Chief Minister’s Department of the largest of the Channel Islands published a Policy Paper on regulation of virtual currency. The draft will be presented to the parliament of Jersey early in 2016.
The aim of the policy is no less than making Jersey Island into a “world’s leading fintech jurisdiction”, according to Senator Philip Ozouf, Assistant Chief Minister of Jersey. As the Government “acknowledges the huge potential of distributed ledger technology to change the future of finance” and recognises that “virtual currency systems can be significant building blocks of a modern digital economy”, the regulation is necessary to increase confidence in the sector and to protect innovation, says the document.
The present document claims it is the result of long collaboration between Jersey’s authorities, law enforcement, financial and digital sectors, as well as of 30 advices taken “from interested parties from around the world”, and an open seminar in which over 70 people took part. It proposes a regulator – the Jersey Financial Services Commission (“JFSC”) and uses the existing framework of money laundering/terrorist financing legislation.
The document pays special attention to companies dealing with fiat money – virtual currency exchanges and bitcoin ATM operators. They will need to identify any transaction of €1,000 or more and will have to get a registration if their annual turnover exceeds £150,000. As for the companies dealing only with bitcoins, they will have to be supervised if they accept payments of €15,000 or more.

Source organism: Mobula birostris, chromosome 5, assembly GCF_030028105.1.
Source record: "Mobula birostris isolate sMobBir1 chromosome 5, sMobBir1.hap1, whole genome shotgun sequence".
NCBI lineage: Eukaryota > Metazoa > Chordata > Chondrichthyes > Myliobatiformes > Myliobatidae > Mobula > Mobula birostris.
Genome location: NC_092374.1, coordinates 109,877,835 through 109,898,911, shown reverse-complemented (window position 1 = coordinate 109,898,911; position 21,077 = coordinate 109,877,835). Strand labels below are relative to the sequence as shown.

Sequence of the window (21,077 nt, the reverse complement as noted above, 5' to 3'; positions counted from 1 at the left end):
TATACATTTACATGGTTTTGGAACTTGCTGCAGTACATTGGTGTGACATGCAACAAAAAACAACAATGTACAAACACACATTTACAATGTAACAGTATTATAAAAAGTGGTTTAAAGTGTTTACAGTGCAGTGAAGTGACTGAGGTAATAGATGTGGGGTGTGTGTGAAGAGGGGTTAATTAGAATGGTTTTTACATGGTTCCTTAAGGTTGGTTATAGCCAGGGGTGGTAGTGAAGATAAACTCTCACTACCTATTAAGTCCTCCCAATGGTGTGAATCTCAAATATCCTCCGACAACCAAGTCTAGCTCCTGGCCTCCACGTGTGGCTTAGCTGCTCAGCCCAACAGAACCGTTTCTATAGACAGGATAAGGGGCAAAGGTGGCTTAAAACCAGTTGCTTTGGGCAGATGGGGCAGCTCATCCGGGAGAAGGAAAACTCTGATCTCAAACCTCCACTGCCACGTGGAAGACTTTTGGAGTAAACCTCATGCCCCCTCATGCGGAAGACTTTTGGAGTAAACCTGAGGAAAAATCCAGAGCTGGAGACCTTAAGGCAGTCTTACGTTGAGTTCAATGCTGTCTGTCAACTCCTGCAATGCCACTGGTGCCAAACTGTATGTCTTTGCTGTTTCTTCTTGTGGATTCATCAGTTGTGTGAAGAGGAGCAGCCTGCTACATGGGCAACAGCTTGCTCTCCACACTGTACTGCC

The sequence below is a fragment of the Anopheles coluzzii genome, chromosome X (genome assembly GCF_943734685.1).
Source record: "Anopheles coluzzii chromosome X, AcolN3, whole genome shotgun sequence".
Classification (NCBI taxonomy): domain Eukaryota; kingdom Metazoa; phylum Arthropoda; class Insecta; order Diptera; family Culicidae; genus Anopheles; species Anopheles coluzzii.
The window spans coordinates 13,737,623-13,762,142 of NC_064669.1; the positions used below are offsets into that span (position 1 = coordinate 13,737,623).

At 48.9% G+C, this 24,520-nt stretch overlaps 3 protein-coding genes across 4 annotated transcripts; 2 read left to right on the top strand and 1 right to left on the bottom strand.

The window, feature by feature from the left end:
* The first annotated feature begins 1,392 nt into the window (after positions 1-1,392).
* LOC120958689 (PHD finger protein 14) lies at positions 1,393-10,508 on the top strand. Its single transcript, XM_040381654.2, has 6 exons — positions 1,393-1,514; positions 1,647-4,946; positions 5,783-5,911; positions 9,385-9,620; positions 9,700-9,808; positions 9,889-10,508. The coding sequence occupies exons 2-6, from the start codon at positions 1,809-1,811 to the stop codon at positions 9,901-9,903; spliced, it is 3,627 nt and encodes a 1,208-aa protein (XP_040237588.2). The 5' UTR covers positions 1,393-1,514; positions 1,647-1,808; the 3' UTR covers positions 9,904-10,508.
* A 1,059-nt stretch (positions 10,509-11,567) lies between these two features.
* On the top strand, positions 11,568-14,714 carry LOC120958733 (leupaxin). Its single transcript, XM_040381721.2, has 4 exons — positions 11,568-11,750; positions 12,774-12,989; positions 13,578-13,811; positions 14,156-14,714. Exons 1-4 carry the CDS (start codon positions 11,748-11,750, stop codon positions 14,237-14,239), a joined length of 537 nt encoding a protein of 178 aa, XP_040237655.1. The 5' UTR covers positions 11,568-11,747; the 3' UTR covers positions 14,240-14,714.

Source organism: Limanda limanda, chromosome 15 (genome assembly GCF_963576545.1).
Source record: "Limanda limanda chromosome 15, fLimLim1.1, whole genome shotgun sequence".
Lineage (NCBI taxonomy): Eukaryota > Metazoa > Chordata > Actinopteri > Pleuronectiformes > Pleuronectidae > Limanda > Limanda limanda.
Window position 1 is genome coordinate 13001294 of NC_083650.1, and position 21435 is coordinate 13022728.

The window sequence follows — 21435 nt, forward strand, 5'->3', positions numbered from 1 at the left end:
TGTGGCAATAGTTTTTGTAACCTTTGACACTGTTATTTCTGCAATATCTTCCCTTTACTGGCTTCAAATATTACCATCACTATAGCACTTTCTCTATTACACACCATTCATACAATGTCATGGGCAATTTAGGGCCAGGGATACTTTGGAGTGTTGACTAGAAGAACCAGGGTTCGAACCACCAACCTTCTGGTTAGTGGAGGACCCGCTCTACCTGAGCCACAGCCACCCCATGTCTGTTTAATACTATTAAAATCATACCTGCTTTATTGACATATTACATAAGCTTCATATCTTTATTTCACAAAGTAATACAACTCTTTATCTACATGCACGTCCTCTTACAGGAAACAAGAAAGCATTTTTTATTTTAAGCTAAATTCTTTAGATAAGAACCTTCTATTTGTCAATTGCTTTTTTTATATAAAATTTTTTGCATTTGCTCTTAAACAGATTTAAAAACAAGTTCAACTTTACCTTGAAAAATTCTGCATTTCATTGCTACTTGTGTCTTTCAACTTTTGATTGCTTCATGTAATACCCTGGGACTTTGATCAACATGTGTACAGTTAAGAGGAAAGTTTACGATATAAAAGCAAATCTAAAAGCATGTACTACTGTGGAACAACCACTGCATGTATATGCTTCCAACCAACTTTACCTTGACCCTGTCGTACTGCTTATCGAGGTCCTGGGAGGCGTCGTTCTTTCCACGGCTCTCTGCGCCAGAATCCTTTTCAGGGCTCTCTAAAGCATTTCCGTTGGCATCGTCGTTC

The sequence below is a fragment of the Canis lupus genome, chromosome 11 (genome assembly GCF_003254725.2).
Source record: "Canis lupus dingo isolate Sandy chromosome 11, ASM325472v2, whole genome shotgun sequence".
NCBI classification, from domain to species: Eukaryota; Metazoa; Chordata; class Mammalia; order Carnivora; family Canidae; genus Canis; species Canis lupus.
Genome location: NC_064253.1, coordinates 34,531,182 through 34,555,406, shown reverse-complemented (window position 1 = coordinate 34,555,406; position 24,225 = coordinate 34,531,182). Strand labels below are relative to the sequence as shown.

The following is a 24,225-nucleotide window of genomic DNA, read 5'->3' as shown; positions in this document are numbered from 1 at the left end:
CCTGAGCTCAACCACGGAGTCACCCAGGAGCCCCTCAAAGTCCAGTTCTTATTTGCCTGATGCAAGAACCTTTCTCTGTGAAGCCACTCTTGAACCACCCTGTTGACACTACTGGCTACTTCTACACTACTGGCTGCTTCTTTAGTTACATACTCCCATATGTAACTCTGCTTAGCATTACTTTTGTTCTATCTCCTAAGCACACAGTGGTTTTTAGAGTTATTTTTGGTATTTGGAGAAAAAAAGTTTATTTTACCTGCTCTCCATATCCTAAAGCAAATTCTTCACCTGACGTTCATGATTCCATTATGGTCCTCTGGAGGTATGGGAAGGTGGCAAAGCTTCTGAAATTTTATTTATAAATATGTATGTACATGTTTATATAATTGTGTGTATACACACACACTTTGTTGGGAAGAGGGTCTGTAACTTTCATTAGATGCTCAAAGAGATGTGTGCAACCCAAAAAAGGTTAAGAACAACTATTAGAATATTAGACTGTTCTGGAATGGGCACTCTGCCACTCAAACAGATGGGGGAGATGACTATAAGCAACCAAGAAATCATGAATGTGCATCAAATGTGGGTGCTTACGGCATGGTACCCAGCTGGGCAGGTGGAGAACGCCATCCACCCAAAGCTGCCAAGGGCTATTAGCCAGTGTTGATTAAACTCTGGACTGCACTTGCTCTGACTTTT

In the future adopting comprehensive regulation regime similar to New York’s BitLicense is not excluded. However, it is important to ensure that such a regime is “the right regime for industry”. That’s why the draft provides for creation of a working group that would “monitor the effect of this virtual currency policy, as technology and the global landscape evolves.” The other task of the working group would be to ensure the communication between the bitcoin industry, JFSC and the Government.
Jersey is the largest of the Channel Islands, British crown dependencies lying off the French coast. It is not a part of the United Kingdom or European Union.